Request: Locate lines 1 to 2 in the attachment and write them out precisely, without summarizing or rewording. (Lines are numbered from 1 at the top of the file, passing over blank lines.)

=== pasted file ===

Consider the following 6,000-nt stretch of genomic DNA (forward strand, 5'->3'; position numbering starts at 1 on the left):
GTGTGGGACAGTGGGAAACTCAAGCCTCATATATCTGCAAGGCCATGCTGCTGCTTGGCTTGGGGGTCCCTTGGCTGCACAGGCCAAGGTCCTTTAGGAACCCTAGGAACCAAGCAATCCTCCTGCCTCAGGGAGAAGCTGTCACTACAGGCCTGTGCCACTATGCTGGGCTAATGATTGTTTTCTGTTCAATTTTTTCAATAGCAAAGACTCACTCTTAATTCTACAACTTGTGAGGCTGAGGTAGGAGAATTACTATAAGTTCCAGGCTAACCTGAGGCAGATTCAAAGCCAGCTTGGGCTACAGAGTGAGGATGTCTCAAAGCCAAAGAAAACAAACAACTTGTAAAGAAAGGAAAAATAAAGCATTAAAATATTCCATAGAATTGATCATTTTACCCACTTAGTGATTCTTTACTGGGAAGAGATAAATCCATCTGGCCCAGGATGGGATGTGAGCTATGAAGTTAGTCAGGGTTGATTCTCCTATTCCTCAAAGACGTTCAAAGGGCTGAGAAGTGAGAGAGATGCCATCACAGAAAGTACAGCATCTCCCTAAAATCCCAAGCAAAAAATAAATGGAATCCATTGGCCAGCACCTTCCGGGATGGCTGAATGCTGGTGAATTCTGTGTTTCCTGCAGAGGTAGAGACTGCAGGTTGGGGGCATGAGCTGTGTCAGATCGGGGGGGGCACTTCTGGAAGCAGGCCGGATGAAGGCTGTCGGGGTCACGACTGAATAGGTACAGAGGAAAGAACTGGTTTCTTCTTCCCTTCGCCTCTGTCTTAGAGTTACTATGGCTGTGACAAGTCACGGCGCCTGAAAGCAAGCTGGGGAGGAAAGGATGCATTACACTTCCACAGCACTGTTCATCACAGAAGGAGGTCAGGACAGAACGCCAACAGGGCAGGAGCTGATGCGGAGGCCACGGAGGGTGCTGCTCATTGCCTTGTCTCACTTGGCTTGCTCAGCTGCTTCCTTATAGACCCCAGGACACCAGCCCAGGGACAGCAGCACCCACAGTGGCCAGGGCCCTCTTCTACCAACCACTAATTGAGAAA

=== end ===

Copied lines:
Consider the following 6,000-nt stretch of genomic DNA (forward strand, 5'->3'; position numbering starts at 1 on the left):
GTGTGGGACAGTGGGAAACTCAAGCCTCATATATCTGCAAGGCCATGCTGCTGCTTGGCTTGGGGGTCCCTTGGCTGCACAGGCCAAGGTCCTTTAGGAACCCTAGGAACCAAGCAATCCTCCTGCCTCAGGGAGAAGCTGTCACTACAGGCCTGTGCCACTATGCTGGGCTAATGATTGTTTTCTGTTCAATTTTTTCAATAGCAAAGACTCACTCTTAATTCTACAACTTGTGAGGCTGAGGTAGGAGAATTACTATAAGTTCCAGGCTAACCTGAGGCAGATTCAAAGCCAGCTTGGGCTACAGAGTGAGGATGTCTCAAAGCCAAAGAAAACAAACAACTTGTAAAGAAAGGAAAAATAAAGCATTAAAATATTCCATAGAATTGATCATTTTACCCACTTAGTGATTCTTTACTGGGAAGAGATAAATCCATCTGGCCCAGGATGGGATGTGAGCTATGAAGTTAGTCAGGGTTGATTCTCCTATTCCTCAAAGACGTTCAAAGGGCTGAGAAGTGAGAGAGATGCCATCACAGAAAGTACAGCATCTCCCTAAAATCCCAAGCAAAAAATAAATGGAATCCATTGGCCAGCACCTTCCGGGATGGCTGAATGCTGGTGAATTCTGTGTTTCCTGCAGAGGTAGAGACTGCAGGTTGGGGGCATGAGCTGTGTCAGATCGGGGGGGGCACTTCTGGAAGCAGGCCGGATGAAGGCTGTCGGGGTCACGACTGAATAGGTACAGAGGAAAGAACTGGTTTCTTCTTCCCTTCGCCTCTGTCTTAGAGTTACTATGGCTGTGACAAGTCACGGCGCCTGAAAGCAAGCTGGGGAGGAAAGGATGCATTACACTTCCACAGCACTGTTCATCACAGAAGGAGGTCAGGACAGAACGCCAACAGGGCAGGAGCTGATGCGGAGGCCACGGAGGGTGCTGCTCATTGCCTTGTCTCACTTGGCTTGCTCAGCTGCTTCCTTATAGACCCCAGGACACCAGCCCAGGGACAGCAGCACCCACAGTGGCCAGGGCCCTCTTCTACCAACCACTAATTGAGAAA